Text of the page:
# vim info

vim is a text editor. This is a page with some useful info on using vim.


Open a terminal window and type vim filename to start editing the given filename (will create a blank file if it doesn’t exist already).

The trick to using vim is knowing whether you are in COMMAND mode (moving around on top of the text) or INSERT mode (inserting text into the file). Usually it says – INSERT – at the bottom of the screen when in insert mode. If you are ever unsure, hit the ESCAPE key to get back to COMMAND mode.

Movement (in COMMAND mode)

h, j, k, l  move left, down, right, up (or use the arrow keys)
Cntrl-f     forward one screen
Cntrl-b     backward one screen
G           move to end of file
gg          move to beginning of file
#G          move to line # (eg, 207G moves to line 207)
0           move to beginning of line
$           move to end of line
H           move to top of screen (High)
M           move to middle of screen
L           move to bottom of screen (Low)
/pattern    search forward for pattern (hit n to repeat search for next)
w           move forward one word at a time
b           move backward one word at a time

Editing Text

NOTE: you should be in COMMAND mode to execute these commands. Some of them, like i, a, A, and R, put you into INSERT mode. Remember, hit Esc to get back to command mode.

i           insert text
a           append text (after cursor)
A           append text at end of line

x           delete character
dd          delete line
#dd         delete # lines (eg, 5dd deletes 5 lines)

yy          copy line
p           paste line (below cursor)

r           replace one character
R           replace until you hit ESCAPE

u           undo (can do multiple times if needed)
Cntrl-r     redo

Quitting (usually hit ESCAPE before these)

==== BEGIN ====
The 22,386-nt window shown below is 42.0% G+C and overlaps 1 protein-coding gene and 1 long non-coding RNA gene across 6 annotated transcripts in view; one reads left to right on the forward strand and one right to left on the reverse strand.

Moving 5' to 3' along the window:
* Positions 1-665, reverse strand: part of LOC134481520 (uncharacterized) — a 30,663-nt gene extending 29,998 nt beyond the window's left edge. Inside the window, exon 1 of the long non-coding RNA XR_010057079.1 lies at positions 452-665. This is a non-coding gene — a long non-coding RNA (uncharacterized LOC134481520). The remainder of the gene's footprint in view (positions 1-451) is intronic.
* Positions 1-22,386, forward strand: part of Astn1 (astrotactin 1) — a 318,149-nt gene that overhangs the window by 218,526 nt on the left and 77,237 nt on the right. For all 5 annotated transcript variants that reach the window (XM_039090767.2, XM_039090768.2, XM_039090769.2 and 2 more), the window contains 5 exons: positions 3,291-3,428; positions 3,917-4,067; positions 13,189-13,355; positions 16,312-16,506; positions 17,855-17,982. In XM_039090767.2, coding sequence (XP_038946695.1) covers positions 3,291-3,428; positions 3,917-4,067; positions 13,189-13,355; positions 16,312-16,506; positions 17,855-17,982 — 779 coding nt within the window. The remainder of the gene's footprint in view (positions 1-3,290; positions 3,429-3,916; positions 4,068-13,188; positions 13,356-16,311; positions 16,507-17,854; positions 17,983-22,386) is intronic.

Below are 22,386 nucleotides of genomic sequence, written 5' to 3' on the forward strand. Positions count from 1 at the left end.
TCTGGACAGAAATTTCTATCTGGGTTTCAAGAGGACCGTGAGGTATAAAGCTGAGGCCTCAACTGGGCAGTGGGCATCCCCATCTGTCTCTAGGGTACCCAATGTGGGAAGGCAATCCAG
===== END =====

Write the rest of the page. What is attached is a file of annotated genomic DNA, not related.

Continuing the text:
:wq         write (save) and quit
:q!         quit without saving

power tools

tab edit

I make heavy use of tabs when I need to look at/edit multiple files. For example, if I’m editing two classes and a main program, I’ll typically have each in a separate tab, and use gt to go between the tabs.

If you’re already in vim editing a file, use :tabe filename to open filename in a new tab. Then use gt to “go” to the next tab (i.e., make some edits in one file, Esc to get back to command mode, gt to go to the other tab, edit that file, and so on…

Vundle Vim Plugin Manager

Vundle is a package manager for vim bundles that can make your vim much nicer. For example you can use different colorschemes that are not in the default.

Plugin 'w0ng/vim-hybrid'

Adds the hybrid colorscheme for use within vim. However before we can use this bundle we have to setup vundle. Follow these steps to setup your vundle!

git clone https://github.com/VundleVim/Vundle.vim.git ~/.vim/bundle/Vundle.vim

Now you have vundle installed! Go to your .vimrc file by vim ~/.vimrc and add the following to it at the top (Your .vimrc will have a lot of other inside of it just put these at the top).

set background=dark " Optional personally I like my background to be dark
set nocompatible
filetype off
set rtp+=~/.vim/bundle/Vundle.vim
call vundle#begin()
Plugin 'VundleVim/Vundle.vim' " This must be here at the top
Plugin 'w0ng/vim-hybrid'
call vundle#end()
syntax enable

Now you should save and quit out of your .vimrc file using :wq. Finally there are two ways to complete the installation of your new plugins (you must do one of these two every time you add a plugin to your .vimrc)

  1. Launch vim and run :PluginInstall

  2. To install from command line: vim +PluginInstall +qall

So now a few of my favorite plugins are:

Plugin 'vim-airline/vim-airline'
Plugin 'vim-airline/vim-airline-themes'
Plugin 'valloric/youcompleteme' " This bundle is around 400 - 500 MB 
Plugin 'tpope/vim-fugative'

Check them out or find your own! VimAwesome is a good site to find cool vim plugins!

See also:

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